Was SW15 A 'Red Light Area' In Roman Times?

A roman coin found by Putney Bridge and was probably used by soldiers in brothels!


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The coin made in bronze is smaller than a ten pence piece, and depicts a man and a woman engaged in an intimate act. It is thought that the holder would have taken the token to one of the many Londinium brothels and handed it to a sex slave in exchange for the act depicted on the coin.

Experts believe it is the first example of its kind to be found in Britain. It lay preserved in mud for almost 2,000 years until it was unearthed by mudlarker 37 year old pastry chef Regis Cursan using a metal detector.

On 3rd January he told the Daily Mail:
“The day I made the find it was a very low, early tide and raining heavily. At first I thought it was a Roman coin, because of the thickness and diameter.
When I rubbed the sand off the artefact the first thing I saw was the number on one side and what I thought was a goddess on the other. Little did I know at the time it was actually a rare Roman brothel token. To find something like that is a truly exciting find.”

The token has been donated to the Museum of London, where it will be on display for the next three months. Curator Caroline McDonald said:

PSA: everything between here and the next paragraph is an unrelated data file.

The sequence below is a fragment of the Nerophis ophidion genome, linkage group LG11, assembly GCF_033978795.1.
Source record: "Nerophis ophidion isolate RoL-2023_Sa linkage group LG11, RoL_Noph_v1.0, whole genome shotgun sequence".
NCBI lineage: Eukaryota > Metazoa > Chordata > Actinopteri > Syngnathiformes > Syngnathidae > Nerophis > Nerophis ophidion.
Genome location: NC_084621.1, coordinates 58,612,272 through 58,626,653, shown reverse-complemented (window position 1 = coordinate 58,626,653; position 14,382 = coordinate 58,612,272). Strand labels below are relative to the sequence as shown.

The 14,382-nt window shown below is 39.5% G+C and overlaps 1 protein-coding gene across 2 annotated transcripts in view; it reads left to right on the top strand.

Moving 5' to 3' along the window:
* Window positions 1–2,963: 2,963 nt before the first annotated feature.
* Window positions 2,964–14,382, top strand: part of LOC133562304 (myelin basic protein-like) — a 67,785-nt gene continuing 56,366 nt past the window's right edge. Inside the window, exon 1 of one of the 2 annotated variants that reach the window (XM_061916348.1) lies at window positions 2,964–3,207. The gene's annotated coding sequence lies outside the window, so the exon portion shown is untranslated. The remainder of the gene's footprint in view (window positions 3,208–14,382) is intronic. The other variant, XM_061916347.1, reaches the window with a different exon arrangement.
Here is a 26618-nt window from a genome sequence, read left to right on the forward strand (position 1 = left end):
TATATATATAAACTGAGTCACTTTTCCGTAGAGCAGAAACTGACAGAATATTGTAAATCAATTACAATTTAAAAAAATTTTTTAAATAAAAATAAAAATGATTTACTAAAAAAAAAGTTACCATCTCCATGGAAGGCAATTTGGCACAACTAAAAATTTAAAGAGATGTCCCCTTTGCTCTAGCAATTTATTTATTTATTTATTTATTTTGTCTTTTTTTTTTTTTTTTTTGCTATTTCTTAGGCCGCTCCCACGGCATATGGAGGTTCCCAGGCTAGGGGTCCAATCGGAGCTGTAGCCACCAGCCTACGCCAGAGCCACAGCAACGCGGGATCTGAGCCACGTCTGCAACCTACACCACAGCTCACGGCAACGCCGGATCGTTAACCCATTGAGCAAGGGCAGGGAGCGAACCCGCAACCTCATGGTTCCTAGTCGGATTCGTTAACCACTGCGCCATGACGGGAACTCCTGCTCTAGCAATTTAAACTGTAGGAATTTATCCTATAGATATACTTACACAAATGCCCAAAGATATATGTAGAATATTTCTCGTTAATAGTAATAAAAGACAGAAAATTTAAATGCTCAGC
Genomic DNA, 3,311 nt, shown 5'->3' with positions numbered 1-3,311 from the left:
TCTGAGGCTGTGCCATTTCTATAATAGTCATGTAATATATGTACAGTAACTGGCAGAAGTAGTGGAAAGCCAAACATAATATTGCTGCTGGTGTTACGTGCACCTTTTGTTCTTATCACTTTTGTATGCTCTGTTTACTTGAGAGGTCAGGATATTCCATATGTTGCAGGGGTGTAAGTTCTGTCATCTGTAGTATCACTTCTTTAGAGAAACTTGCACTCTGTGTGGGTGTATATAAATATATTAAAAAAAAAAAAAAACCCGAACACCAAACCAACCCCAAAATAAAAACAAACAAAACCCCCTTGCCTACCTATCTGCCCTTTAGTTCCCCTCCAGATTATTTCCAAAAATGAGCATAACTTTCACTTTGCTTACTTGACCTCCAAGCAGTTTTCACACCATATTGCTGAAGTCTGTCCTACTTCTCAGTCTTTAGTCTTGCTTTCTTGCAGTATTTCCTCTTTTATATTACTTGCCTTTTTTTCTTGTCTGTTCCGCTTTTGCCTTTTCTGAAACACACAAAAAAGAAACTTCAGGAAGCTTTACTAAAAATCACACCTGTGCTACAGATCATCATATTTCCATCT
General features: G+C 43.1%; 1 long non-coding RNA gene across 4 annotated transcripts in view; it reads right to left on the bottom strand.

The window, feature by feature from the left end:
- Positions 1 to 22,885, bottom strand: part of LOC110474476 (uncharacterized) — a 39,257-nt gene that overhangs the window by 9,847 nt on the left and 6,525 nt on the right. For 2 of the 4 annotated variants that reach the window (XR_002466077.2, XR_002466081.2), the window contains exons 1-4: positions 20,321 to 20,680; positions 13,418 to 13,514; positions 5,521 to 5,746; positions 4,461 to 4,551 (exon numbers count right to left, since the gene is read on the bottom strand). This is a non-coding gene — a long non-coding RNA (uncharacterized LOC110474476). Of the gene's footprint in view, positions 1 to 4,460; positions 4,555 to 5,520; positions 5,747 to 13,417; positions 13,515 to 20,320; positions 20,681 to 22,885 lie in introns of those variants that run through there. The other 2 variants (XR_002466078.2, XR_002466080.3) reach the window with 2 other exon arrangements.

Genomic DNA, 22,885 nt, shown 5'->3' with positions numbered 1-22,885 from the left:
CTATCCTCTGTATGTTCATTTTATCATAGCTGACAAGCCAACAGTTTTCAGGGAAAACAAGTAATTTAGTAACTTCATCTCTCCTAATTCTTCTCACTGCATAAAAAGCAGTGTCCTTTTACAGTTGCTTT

“This is the perfect archaeological object. It’s sexy and provocative in the best sense of the word. The lot of a Roman sex slave was not a happy one and objects like this can help the Museum of London provoke debates about issues that are relevant to the modern city and its visitors. Museums should engage with these more grown-up and sometimes less comfortable topics”

The object has been dated, by experts at the Museum of London, to the Roman period and approximately the 1 st century AD. There is much debate about the precise use of these Roman spintria although they are widely thought to be brothel tokens, which were exchanged for sex. Other suggested uses have been made, such as gaming tokens. If this item is indeed a brothel token, the reverse numeral may indicate the price of the service shown on the front of the token, if true this would have been the equivalent of one day’s pay for a labourer at that time!

Some historians believe the Romans invented prostitution in the modern sense. It played a significant part in the empire’s economy – with sex workers required to register with the local authorities and even pay tax.

January 6, 2012